Mouse hematopoietic stem cell (HSC) transplantation is a well-established in vivo model system to study various factors affecting normal and pathologic blood cell development. Based on the currently accepted classification primitive HSCs are multipotent adult stem cells that can be divided developmentally into two different stages: long-term HSCs and short-term HSCs (1). However, bone marrow contains largely heterogeneous and functionally distinct subpopulations of hematopoietic stem and progenitor cells separated by their self-renewal ability, clone size, differentiation capacity, migration patterns, and primitiveness (2). Due to this variability the reproducible isolation of HSCs representing biologically homogenous population is a very difficult task. Therefore, the characterization of HSCs is based on the in vitro functional assays, such as methylcellulose colony forming assay, or in vivo studies like competitive repopulation unit assay and the ability to form hematopoietic chimera after transplantation.
Gene Therapy Technology
Experimental hind limb injury is widely used to study the effect of transgenes, stem cells, or pharmaceuticals on e.g. new vessel formation (1,2,3,4). The degree of the injury depends on the number and the location of the vessels ligated, therefore having an impact on the recovery process and the monitoring of the transgene response. Even though terminally differentiated myofibers are not able to proliferate the skeletal muscle has a remarkable regenerative potential, which is thought to be due to the satellite cell differentiation as response to injury (5,6). Selection of the species between mouse, rat, and rabbit depends on the purpose of the study and has an impact on the method of vessel ligation. In the current review we focus on to describe the hind limb injury execution in a rat model.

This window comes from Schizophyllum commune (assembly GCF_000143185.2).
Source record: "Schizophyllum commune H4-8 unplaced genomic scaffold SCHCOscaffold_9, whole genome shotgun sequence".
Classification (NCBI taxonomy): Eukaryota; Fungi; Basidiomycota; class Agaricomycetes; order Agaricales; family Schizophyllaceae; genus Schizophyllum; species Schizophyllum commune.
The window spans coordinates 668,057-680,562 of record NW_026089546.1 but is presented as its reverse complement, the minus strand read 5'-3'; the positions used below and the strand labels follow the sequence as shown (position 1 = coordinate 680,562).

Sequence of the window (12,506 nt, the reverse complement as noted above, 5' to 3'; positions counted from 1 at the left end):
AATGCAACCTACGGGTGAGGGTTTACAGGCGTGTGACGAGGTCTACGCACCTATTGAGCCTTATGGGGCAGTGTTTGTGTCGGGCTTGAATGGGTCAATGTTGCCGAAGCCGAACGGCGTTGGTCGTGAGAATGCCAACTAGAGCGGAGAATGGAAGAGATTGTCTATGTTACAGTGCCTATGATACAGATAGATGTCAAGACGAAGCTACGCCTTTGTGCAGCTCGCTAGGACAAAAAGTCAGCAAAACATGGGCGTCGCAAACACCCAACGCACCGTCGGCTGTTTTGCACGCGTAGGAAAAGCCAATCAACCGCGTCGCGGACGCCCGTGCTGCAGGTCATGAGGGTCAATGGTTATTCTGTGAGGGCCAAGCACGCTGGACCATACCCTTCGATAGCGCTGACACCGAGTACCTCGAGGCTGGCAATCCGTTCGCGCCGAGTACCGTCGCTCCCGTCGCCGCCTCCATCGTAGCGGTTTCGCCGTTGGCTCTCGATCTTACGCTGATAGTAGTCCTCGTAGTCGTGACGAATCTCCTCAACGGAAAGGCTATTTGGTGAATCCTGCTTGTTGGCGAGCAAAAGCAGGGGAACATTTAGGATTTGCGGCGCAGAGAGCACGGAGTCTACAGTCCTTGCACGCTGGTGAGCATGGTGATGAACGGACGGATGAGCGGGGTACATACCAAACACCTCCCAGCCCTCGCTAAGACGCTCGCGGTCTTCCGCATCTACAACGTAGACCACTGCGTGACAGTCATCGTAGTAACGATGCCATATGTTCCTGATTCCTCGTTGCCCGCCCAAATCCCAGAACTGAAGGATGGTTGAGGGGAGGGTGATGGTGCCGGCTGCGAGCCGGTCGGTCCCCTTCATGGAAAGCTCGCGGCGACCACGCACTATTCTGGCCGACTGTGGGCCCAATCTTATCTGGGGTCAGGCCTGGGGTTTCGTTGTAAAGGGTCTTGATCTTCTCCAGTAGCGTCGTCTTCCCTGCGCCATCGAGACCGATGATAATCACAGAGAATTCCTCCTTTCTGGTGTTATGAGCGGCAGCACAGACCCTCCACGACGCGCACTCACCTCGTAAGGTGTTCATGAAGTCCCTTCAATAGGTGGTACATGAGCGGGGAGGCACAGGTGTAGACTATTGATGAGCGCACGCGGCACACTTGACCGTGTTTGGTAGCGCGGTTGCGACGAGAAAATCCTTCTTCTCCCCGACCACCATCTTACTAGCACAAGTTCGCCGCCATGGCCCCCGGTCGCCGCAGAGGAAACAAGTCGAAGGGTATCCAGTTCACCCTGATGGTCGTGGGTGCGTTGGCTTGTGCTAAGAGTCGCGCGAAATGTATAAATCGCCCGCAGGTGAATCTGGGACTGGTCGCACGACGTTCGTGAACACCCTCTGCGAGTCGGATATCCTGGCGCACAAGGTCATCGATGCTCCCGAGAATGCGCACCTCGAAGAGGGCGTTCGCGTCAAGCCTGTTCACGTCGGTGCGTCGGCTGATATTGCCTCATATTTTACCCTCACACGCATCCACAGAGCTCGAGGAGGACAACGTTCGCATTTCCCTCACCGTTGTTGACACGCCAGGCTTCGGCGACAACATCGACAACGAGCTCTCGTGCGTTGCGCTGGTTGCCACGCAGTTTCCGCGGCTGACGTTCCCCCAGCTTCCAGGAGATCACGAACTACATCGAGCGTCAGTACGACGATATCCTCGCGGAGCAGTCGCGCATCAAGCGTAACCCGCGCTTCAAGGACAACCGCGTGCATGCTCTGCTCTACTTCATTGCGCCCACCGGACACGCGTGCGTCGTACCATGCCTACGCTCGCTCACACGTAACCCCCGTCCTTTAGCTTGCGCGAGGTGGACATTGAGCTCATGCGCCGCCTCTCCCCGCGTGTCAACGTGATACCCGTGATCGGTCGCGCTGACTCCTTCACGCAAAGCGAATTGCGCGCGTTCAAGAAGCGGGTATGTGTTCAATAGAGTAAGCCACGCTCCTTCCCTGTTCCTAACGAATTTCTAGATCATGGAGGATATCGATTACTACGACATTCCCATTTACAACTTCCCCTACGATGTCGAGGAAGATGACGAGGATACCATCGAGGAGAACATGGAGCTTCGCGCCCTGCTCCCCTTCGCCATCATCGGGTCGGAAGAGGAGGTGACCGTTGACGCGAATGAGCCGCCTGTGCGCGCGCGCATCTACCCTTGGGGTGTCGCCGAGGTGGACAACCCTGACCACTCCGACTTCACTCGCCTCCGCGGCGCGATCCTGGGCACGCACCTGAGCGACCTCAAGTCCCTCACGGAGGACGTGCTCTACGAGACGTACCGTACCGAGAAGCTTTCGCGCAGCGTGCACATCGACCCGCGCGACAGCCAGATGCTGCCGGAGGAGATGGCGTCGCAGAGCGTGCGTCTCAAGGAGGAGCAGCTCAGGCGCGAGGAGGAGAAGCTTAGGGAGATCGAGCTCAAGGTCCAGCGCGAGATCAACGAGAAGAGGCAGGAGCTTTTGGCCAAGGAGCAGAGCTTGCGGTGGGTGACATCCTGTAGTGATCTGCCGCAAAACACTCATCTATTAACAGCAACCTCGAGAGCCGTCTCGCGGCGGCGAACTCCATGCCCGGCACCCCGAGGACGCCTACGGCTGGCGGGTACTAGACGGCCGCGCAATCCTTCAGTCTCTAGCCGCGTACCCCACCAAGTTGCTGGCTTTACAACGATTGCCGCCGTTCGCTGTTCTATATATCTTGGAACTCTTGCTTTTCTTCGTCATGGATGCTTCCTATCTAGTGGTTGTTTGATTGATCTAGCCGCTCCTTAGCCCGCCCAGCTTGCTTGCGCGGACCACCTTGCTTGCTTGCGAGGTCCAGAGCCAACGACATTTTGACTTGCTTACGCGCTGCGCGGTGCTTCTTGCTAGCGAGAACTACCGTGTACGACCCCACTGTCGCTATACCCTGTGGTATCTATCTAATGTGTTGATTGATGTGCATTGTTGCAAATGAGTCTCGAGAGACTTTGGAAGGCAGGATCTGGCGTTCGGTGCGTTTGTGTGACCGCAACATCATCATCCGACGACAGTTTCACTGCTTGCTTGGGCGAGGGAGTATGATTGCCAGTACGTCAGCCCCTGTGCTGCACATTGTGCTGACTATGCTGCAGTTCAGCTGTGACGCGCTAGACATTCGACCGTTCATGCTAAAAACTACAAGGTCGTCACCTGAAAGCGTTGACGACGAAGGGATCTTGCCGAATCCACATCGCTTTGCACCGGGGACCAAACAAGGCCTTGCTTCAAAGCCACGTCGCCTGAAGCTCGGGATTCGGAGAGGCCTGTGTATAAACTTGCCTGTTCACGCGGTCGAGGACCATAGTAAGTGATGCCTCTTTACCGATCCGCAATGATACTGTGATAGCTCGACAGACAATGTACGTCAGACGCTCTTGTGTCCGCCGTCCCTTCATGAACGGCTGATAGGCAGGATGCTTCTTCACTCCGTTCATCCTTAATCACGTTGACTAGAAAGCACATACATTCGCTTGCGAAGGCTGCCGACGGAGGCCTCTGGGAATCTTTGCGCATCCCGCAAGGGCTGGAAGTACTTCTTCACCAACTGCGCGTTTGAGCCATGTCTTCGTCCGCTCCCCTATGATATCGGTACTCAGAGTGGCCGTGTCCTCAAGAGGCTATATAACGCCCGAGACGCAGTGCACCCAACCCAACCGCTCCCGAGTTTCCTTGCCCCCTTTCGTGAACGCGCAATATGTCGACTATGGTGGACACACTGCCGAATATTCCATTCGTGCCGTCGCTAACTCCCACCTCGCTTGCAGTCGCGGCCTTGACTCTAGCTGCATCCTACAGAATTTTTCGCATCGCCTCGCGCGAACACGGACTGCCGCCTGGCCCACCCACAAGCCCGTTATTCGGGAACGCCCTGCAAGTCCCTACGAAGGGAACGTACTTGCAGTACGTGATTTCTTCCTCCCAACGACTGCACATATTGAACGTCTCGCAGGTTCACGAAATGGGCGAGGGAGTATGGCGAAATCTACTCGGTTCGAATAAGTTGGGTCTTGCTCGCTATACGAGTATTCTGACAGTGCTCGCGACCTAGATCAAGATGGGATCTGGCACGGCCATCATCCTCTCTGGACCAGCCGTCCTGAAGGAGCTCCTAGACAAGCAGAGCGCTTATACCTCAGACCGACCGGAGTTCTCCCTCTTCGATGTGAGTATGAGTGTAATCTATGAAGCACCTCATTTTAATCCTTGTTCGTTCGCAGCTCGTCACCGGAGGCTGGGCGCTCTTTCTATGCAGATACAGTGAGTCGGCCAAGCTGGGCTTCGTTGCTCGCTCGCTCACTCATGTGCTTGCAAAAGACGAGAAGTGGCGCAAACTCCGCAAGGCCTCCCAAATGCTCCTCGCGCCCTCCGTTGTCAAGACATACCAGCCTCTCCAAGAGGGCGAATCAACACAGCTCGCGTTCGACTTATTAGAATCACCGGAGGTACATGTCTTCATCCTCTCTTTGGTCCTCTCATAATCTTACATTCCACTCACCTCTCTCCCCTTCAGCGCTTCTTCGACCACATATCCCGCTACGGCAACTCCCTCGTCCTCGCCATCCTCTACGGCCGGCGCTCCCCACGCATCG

The recent developments of viral based vectors in design, in biosafety and in accomplishing high transfection efficiency for transgene expression into target cells makes them attractive tool for various gene transfer applications. Several kinds of viruses, including HIV derived Lentivirus vectors (LVs), non-HIV based Retroviruses, Adenoviruses, Adeno-associated viruses, Baculovirus and Herpes simplex viruses have been manipulated for use in gene transfer and gene therapy purposes. Each viral vector system is integrated with a distinctive in built properties that affect its suitability for specific gene therapy purposes. Although LVs offered many unique solutions for advanced gene therapy research and clinical applications, however, several important issues of LVs gene therapy must be overcome before it gains widespread use. Nonetheless, the number of promising gene therapy studies in progress are highly encouraging and outcome from these clinical trials will provide valuable insights particularly for the clinical suitability and safety profile of LVs. This review contain a comprehensive discussion starting with the general background of the field thereafter discussing the salient features of recent developments in viral vector system in general and with special focus on LVs.